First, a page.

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Party Time! Harbor Seal Pup Fiesta Resighted in the Wild

After harbor seal pup Fiesta was released back to the wild, he swam 200 miles south to join other harbor seals at a popular hangout in Monterey.

September 7, 2018

Harbor seal Fiesta in Monterey. Photo © Kim M. Akeman

Recently, a new face was spotted at a popular harbor seal haulout area in Monterey. Photos posted on The Harbor Seals of Pacific Grove Facebook page showed a seal pup with a bright orange flipper tag number W3653 on his left flipper. It was Fiesta, a former patient at The Marine Mammal Center! But how did he get all the way to Monterey?

We first met Fiesta in April, when the rescue team at the Center received notice of a harbor seal pup that seemed to be in critical condition. He was facing harassment from beach-goers getting too close and looked sickeningly thin. With no mother in sight, he’d been separated from his mother before he could fend for himself.

Harbor seal Fiesta at the time of his rescue. Photo © The Marine Mammal Center

Our trained response volunteers brought Fiesta to our Sausalito hospital for rehabilitative care. Just a week old when he was admitted, Fiesta was severely underweight and suffering from malnutrition.

To help Fiesta grow strong, he was tube-fed a special milk formula similar to the milk he would have gotten from his mother. He needed to learn to catch whole fish on his own before his release back into the wild. So later, when he was strong enough, he moved on to fish school to learn that whole fish were good to eat.

After about three months of rehabilitative care, Fiesta had graduated fish school, gained a healthy amount of weight and was ready for his second chance at life! He was released in June at Chimney Rock in Point Reyes National Seashore, a protected beach north of San Francisco with plenty of harbor seals.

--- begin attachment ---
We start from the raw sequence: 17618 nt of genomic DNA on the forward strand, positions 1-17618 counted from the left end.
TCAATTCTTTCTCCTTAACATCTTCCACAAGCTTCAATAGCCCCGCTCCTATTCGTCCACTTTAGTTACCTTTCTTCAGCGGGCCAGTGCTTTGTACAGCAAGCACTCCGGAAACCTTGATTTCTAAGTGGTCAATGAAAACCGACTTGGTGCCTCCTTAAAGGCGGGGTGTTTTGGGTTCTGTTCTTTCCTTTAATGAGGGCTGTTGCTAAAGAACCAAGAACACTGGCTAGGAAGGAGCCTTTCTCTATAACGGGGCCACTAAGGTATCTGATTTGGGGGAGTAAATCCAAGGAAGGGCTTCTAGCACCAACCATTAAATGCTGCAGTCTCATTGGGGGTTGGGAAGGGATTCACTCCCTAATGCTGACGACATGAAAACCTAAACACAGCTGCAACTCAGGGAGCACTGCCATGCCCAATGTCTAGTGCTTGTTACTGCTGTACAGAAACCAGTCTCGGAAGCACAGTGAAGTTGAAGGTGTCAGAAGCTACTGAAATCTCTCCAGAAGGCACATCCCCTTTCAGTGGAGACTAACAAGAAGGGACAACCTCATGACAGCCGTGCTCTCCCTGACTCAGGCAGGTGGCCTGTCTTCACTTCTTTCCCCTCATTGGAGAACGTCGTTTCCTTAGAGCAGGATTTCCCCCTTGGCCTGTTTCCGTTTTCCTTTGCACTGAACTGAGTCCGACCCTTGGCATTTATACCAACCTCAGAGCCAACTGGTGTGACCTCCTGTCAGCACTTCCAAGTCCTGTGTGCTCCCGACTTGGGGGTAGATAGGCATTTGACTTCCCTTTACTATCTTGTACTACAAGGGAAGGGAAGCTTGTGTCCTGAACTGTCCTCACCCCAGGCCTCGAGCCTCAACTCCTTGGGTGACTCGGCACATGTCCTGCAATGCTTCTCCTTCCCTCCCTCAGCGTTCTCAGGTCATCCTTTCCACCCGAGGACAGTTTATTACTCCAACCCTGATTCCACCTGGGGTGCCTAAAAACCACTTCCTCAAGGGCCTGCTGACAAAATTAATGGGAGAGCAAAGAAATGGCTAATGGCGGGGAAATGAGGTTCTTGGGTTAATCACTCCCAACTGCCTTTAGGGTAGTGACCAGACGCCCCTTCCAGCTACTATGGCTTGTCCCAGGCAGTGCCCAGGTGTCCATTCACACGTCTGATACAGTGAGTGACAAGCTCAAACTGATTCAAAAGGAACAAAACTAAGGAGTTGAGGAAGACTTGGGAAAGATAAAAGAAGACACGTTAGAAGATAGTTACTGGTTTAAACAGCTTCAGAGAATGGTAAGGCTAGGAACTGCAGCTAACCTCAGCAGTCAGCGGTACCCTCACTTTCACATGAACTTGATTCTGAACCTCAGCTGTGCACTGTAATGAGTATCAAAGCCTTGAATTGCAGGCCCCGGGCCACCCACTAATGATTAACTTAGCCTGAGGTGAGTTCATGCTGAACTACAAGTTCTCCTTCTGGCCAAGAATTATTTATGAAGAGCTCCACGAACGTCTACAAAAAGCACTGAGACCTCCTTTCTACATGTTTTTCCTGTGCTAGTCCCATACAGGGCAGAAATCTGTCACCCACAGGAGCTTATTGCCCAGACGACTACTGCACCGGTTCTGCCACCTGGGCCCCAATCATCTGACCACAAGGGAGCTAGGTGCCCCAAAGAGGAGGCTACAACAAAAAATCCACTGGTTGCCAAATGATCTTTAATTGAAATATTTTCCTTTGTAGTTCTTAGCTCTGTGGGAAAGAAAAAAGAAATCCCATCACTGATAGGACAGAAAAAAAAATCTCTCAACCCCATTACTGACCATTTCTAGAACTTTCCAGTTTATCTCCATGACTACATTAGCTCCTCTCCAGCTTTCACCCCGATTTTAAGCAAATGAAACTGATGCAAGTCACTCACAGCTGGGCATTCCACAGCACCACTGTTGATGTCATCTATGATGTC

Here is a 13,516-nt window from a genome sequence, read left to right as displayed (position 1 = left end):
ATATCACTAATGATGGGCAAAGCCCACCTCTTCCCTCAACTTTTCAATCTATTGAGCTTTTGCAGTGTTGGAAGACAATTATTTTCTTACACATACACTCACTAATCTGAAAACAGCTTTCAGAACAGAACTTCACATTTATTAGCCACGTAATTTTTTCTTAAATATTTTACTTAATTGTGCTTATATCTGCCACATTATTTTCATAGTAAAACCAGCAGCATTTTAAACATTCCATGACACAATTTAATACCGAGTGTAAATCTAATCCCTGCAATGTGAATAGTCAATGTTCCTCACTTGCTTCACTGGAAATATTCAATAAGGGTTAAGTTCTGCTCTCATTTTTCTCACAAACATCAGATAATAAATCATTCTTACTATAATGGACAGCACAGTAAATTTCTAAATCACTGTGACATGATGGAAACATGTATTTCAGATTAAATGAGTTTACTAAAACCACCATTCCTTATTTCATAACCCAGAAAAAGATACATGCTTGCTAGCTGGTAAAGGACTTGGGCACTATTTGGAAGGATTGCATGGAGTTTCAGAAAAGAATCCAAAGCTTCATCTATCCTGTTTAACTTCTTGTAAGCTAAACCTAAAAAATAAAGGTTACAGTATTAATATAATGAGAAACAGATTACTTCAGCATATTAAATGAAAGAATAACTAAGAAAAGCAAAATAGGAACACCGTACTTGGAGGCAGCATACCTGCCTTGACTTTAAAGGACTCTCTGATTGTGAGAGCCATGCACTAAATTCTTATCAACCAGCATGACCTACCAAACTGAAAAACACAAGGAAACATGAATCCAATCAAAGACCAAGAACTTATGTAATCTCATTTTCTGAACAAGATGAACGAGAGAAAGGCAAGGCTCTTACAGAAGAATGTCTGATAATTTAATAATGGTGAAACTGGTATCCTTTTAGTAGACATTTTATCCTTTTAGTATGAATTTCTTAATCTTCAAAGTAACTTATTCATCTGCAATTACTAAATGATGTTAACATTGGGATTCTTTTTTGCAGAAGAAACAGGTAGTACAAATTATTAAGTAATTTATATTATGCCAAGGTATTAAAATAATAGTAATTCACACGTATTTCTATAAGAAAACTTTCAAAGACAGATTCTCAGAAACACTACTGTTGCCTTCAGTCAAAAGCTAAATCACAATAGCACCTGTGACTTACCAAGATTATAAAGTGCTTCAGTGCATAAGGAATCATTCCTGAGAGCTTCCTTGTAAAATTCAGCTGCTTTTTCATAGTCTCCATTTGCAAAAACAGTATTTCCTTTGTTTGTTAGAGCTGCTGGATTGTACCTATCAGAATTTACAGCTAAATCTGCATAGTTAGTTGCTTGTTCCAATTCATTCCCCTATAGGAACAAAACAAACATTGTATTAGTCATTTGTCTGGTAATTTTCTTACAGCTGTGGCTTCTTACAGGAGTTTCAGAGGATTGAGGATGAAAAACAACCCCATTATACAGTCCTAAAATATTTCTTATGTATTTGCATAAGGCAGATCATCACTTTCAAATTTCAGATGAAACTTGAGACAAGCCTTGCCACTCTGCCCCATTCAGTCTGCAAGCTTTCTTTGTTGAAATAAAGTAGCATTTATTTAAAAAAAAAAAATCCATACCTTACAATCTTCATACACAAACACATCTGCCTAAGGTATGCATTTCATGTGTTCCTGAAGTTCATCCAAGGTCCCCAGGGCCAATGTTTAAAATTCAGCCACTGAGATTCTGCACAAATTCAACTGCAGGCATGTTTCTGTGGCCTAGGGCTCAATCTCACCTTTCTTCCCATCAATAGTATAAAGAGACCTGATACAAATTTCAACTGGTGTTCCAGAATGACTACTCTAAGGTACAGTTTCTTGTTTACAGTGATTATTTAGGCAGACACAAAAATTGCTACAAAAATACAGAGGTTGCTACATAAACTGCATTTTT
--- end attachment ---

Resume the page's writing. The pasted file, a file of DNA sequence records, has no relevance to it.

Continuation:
Harbor seal Fiesta is released at Chimney Rock.
Photo by Brian Simuro © The Marine Mammal Center

About six weeks later, Fiesta was re-sighted almost 200 miles south from where he was released! He was spotted at Hopkins Marine Station in Pacific Grove, near Monterey. That’s quite a long swim for such a young pup! But the best news is that Fiesta looks healthy and seems to be catching plenty of fish on his own since his release two months ago.

You Make Second Chances Possible!
Giving Fiesta got a second chance at life was made possible by supporters just like you! You can make a real difference for pups like Fiesta with your gift today.

See Something? Say Something!
If you see a seal or sea lion pup on a beach that looks sick or injured, or is being harassed by people or dogs, please resist the urge to pick it up or get too close. The best thing you can do for these animals is to politely ask others to Leave Seals Be and call our 24-hour rescue hotline at 415-289-SEAL (7325) so that our experts can assess the situation and rescue the animal if needed.

And if you happen to see any marine mammals with flipper tags, be sure to take note of the tag number and report the sighting by calling our 24-hour hotline: 415-289-SEAL (7325).




Learn about: Pacific harbor seals

Learn how important it is to Leave Seals Be

Learn how you can: Get Involved to Help Marine Mammals!

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